a petition for divorce from her husband,
Michael A. Purcell, who, she alleges, failed
to provide for her support and also treated
her in a most cruel manner, often assault
ing her. It is stated that the parties were
married in this city In January, 1S90, where
they lived together till August of the same
year, when the petitioner wns obliged to
return to Philadelphia and live with her
parents. Afterward, In 1892, Mrs. Purcell
states, she resumed her marital relations
with her husband, though he did not con
tribute to her support from that time till
1893, when they again separated. In 1895,
upon the promise of her husband that he
would reform his objectionable habits, she
again went to live with hlm and the mari
tal relations continued ur.tll 1893, when
again, on account of his cruel treatment,
she was compelled to leave him.
Mrs. Purcell states that her husband is
employed as a bartender at the Army and
Navy Club, and receives a salary of $60
Letter From Admiral DeiTey.
Admiral Dewey will be given hi real homc
cominjr welcome on the part of tho Government
officials in Washington on the night of October 2.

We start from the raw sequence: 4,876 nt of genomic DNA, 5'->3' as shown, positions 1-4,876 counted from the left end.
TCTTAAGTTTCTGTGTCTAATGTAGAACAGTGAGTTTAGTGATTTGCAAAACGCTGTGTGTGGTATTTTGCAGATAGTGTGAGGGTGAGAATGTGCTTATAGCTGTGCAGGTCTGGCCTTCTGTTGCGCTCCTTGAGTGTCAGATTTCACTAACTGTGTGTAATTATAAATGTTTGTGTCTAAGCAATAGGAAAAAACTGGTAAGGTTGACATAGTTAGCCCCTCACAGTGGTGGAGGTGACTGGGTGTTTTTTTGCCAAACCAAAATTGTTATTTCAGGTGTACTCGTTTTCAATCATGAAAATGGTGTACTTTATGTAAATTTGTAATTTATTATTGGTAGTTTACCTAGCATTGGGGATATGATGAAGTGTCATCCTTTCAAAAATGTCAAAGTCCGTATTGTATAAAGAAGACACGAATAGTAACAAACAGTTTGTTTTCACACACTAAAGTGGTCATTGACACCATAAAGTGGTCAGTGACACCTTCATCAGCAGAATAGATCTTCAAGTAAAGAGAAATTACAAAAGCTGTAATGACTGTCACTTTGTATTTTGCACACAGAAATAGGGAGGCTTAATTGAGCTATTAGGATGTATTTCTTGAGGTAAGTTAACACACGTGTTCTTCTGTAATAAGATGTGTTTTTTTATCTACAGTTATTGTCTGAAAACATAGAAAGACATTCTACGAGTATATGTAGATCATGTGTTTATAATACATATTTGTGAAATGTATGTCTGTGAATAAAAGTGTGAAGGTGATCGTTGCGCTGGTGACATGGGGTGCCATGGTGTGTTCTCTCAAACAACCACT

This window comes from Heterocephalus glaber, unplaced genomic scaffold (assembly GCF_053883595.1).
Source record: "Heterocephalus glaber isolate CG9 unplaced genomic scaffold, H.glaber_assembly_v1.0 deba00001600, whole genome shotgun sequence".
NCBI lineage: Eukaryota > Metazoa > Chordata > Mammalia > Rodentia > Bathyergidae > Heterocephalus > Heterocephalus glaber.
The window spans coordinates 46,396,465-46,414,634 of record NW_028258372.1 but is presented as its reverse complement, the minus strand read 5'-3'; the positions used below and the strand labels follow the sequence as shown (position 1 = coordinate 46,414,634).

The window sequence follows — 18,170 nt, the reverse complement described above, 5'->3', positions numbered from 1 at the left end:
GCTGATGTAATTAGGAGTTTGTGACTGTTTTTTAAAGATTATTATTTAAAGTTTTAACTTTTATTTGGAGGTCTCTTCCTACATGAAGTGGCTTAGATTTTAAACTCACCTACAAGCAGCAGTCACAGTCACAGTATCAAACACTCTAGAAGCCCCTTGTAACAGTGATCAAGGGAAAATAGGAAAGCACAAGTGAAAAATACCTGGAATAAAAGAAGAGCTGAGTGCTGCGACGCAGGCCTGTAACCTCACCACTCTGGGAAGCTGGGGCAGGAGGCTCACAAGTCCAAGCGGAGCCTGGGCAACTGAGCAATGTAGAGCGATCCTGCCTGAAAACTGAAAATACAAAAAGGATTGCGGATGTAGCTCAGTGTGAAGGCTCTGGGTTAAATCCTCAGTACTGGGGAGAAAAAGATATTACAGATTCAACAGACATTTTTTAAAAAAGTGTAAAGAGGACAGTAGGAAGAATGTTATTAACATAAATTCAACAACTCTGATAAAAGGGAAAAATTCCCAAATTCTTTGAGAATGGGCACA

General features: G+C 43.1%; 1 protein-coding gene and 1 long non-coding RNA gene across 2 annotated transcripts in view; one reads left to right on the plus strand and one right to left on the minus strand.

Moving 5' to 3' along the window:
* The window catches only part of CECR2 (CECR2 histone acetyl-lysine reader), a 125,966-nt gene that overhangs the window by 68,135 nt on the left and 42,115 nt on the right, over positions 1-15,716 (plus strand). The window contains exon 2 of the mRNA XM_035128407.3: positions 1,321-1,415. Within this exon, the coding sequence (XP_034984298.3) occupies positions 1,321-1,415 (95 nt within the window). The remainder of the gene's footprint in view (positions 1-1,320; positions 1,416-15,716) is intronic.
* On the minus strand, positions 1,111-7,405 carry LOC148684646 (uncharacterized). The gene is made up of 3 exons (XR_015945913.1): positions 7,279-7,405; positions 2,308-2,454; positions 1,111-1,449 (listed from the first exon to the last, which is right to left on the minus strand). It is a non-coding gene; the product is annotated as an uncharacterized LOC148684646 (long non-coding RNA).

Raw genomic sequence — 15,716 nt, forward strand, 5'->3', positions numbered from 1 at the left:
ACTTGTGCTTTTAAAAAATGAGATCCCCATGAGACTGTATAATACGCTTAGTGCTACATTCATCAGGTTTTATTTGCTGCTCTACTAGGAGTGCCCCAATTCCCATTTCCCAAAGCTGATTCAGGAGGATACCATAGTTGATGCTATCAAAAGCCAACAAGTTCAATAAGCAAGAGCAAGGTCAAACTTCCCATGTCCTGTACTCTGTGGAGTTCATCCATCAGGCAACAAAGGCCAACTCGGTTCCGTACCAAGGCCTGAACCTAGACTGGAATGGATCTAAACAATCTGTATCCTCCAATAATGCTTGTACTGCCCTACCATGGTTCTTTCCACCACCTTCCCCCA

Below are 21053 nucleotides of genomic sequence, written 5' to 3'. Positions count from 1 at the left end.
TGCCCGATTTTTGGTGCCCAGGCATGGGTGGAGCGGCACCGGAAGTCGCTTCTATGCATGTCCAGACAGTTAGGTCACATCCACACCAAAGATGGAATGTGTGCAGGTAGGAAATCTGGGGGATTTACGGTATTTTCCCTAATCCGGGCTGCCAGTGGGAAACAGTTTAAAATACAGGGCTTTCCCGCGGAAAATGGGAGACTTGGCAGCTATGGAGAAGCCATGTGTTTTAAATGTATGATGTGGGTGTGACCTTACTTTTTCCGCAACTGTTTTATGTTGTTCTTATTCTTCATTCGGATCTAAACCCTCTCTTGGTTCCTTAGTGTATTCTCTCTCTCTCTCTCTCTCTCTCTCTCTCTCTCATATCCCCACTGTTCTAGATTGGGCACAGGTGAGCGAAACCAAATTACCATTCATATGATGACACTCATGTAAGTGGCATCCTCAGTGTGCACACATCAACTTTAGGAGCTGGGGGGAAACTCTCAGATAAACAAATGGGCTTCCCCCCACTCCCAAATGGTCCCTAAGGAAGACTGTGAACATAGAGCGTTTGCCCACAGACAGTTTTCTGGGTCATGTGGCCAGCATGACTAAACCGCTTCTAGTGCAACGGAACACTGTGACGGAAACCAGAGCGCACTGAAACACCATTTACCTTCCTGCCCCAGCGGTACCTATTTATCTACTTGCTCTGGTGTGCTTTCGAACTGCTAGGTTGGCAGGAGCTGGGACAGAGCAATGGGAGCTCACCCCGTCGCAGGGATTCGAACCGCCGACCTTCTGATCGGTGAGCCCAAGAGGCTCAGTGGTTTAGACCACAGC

The following day between the hours of a and 4
p. m. he will be presented with the sword voted
to him by1 Cpnsress A letter was received from
the Admiral dated at Villcfranche, Franca, August
27, in which he stated he would arrive- here on
that dJte. All Washington should lie prepared to
welcome the great naval hero of Manila and
drink plenty of Hcurich's beer to Ills health. Do
not wait until Octoler 2 to drink Ileurich's
beer, but order a case now by phoning six-tbirty-four.
The Fall Styles.
A Regent Shoe is a linkage of every shoe essential.
They wear well because they fit well; they fit well because they
are rnacle well. Th.e fall styles and shapes arc the neatest, trim
mest and most stylish of any season. ' "We compare them with
the finest $5 shoe made. In fact, you pay $3.50 and- $4 for
footwearnot near so good as a Regent Shce. See the window.
THE REGENT SHOE,
937 Penna. Ave. 937.
M,vr,rr4 - i; -
Complete Housefurnishers in Washington.
us. There is no other firm in town